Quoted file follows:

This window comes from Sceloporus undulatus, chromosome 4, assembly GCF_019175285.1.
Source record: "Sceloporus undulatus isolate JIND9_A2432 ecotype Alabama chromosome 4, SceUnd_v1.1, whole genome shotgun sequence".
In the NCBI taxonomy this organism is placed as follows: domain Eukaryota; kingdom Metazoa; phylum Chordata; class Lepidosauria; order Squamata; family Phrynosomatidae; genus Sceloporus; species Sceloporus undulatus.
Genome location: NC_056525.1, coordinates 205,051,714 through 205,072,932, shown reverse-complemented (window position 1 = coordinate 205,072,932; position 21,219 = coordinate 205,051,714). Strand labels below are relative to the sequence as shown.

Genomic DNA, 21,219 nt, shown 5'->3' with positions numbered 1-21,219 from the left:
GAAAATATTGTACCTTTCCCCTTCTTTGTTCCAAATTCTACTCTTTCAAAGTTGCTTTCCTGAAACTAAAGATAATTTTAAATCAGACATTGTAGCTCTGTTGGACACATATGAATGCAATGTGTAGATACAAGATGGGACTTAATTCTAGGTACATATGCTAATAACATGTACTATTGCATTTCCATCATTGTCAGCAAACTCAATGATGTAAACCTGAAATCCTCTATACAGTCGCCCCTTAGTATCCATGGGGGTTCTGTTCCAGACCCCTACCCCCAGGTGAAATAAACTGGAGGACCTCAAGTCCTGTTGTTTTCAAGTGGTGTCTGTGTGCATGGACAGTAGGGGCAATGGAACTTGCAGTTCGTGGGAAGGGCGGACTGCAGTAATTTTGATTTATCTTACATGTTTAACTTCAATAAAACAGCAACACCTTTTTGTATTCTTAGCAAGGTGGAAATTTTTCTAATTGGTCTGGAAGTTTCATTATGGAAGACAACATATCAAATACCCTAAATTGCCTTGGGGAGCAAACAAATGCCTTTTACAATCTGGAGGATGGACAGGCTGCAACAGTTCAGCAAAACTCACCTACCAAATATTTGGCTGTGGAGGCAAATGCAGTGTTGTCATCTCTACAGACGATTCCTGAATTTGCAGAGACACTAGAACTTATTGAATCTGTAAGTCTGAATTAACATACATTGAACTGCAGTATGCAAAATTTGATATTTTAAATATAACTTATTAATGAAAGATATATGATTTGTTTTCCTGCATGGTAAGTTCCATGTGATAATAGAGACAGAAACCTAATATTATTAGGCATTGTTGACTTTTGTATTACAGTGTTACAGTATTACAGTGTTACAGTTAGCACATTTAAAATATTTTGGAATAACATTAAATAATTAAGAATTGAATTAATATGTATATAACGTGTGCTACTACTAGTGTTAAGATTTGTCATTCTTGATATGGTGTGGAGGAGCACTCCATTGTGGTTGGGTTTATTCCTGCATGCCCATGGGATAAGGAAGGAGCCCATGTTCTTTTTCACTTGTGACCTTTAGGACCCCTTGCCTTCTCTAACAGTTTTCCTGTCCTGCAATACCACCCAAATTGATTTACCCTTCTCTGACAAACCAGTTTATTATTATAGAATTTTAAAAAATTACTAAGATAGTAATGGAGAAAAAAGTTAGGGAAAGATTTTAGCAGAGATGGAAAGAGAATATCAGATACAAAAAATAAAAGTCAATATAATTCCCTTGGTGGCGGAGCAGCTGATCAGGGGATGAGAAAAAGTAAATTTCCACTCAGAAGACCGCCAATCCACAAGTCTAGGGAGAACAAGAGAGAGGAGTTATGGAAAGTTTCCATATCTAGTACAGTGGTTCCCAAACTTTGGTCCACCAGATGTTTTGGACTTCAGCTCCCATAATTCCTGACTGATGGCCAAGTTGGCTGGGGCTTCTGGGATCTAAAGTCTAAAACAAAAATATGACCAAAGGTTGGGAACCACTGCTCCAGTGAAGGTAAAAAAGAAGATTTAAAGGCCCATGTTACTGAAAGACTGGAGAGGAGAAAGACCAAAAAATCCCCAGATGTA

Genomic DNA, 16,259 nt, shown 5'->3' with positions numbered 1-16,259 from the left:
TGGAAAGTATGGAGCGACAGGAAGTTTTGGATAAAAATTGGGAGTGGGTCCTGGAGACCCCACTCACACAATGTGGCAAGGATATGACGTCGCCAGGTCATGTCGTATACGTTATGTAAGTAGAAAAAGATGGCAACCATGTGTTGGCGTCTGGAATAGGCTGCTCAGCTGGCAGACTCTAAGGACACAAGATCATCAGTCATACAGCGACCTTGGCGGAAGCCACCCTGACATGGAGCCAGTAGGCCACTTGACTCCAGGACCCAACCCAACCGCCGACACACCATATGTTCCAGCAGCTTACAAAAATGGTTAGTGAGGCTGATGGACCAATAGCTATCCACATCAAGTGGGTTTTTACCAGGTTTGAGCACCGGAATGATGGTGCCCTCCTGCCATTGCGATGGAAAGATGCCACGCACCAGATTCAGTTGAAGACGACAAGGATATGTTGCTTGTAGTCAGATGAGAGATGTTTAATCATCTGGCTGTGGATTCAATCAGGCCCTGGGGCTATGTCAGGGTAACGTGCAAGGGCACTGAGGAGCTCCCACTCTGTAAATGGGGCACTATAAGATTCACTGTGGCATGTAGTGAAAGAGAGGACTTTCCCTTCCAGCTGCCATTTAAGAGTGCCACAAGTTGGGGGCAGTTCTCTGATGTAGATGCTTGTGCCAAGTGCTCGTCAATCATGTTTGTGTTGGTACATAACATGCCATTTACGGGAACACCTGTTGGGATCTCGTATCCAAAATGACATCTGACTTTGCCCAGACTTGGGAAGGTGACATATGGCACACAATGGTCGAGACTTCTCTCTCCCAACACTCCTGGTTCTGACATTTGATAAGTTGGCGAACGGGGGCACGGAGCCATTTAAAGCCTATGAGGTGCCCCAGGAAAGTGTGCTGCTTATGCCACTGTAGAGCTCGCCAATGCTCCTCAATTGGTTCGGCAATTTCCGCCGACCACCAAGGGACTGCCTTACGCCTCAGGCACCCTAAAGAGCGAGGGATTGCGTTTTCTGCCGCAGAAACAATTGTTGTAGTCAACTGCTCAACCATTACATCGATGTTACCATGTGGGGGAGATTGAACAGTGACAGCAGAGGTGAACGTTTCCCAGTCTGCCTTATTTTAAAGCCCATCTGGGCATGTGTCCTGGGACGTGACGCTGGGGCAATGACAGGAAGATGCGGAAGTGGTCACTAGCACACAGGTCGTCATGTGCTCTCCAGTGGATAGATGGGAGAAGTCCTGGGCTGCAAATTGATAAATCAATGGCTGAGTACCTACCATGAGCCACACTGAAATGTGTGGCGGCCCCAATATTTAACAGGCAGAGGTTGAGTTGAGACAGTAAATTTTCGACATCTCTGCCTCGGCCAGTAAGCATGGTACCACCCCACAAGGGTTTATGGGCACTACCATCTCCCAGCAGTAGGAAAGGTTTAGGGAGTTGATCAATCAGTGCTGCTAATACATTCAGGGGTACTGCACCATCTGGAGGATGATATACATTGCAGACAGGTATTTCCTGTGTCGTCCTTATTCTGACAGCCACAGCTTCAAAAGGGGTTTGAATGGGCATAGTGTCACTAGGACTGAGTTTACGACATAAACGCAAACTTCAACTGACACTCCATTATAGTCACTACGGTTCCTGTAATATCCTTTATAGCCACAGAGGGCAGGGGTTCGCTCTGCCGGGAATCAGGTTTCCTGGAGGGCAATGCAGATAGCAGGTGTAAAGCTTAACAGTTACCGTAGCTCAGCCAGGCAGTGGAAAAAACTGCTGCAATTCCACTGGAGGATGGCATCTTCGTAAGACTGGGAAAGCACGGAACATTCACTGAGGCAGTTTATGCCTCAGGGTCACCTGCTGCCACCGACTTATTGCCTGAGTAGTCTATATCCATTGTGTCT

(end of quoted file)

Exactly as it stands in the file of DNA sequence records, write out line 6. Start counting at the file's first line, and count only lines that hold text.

GAAAATATTGTACCTTTCCCCTTCTTTGTTCCAAATTCTACTCTTTCAAAGTTGCTTTCCTGAAACTAAAGATAATTTTAAATCAGACATTGTAGCTCTGTTGGACACATATGAATGCAATGTGTAGATACAAGATGGGACTTAATTCTAGGTACATATGCTAATAACATGTACTATTGCATTTCCATCATTGTCAGCAAACTCAATGATGTAAACCTGAAATCCTCTATACAGTCGCCCCTTAGTATCCATGGGGGTTCTGTTCCAGACCCCTACCCCCAGGTGAAATAAACTGGAGGACCTCAAGTCCTGTTGTTTTCAAGTGGTGTCTGTGTGCATGGACAGTAGGGGCAATGGAACTTGCAGTTCGTGGGAAGGGCGGACTGCAGTAATTTTGATTTATCTTACATGTTTAACTTCAATAAAACAGCAACACCTTTTTGTATTCTTAGCAAGGTGGAAATTTTTCTAATTGGTCTGGAAGTTTCATTATGGAAGACAACATATCAAATACCCTAAATTGCCTTGGGGAGCAAACAAATGCCTTTTACAATCTGGAGGATGGACAGGCTGCAACAGTTCAGCAAAACTCACCTACCAAATATTTGGCTGTGGAGGCAAATGCAGTGTTGTCATCTCTACAGACGATTCCTGAATTTGCAGAGACACTAGAACTTATTGAATCTGTAAGTCTGAATTAACATACATTGAACTGCAGTATGCAAAATTTGATATTTTAAATATAACTTATTAATGAAAGATATATGATTTGTTTTCCTGCATGGTAAGTTCCATGTGATAATAGAGACAGAAACCTAATATTATTAGGCATTGTTGACTTTTGTATTACAGTGTTACAGTATTACAGTGTTACAGTTAGCACATTTAAAATATTTTGGAATAACATTAAATAATTAAGAATTGAATTAATATGTATATAACGTGTGCTACTACTAGTGTTAAGATTTGTCATTCTTGATATGGTGTGGAGGAGCACTCCATTGTGGTTGGGTTTATTCCTGCATGCCCATGGGATAAGGAAGGAGCCCATGTTCTTTTTCACTTGTGACCTTTAGGACCCCTTGCCTTCTCTAACAGTTTTCCTGTCCTGCAATACCACCCAAATTGATTTACCCTTCTCTGACAAACCAGTTTATTATTATAGAATTTTAAAAAATTACTAAGATAGTAATGGAGAAAAAAGTTAGGGAAAGATTTTAGCAGAGATGGAAAGAGAATATCAGATACAAAAAATAAAAGTCAATATAATTCCCTTGGTGGCGGAGCAGCTGATCAGGGGATGAGAAAAAGTAAATTTCCACTCAGAAGACCGCCAATCCACAAGTCTAGGGAGAACAAGAGAGAGGAGTTATGGAAAGTTTCCATATCTAGTACAGTGGTTCCCAAACTTTGGTCCACCAGATGTTTTGGACTTCAGCTCCCATAATTCCTGACTGATGGCCAAGTTGGCTGGGGCTTCTGGGATCTAAAGTCTAAAACAAAAATATGACCAAAGGTTGGGAACCACTGCTCCAGTGAAGGTAAAAAAGAAGATTTAAAGGCCCATGTTACTGAAAGACTGGAGAGGAGAAAGACCAAAAAATCCCCAGATGTA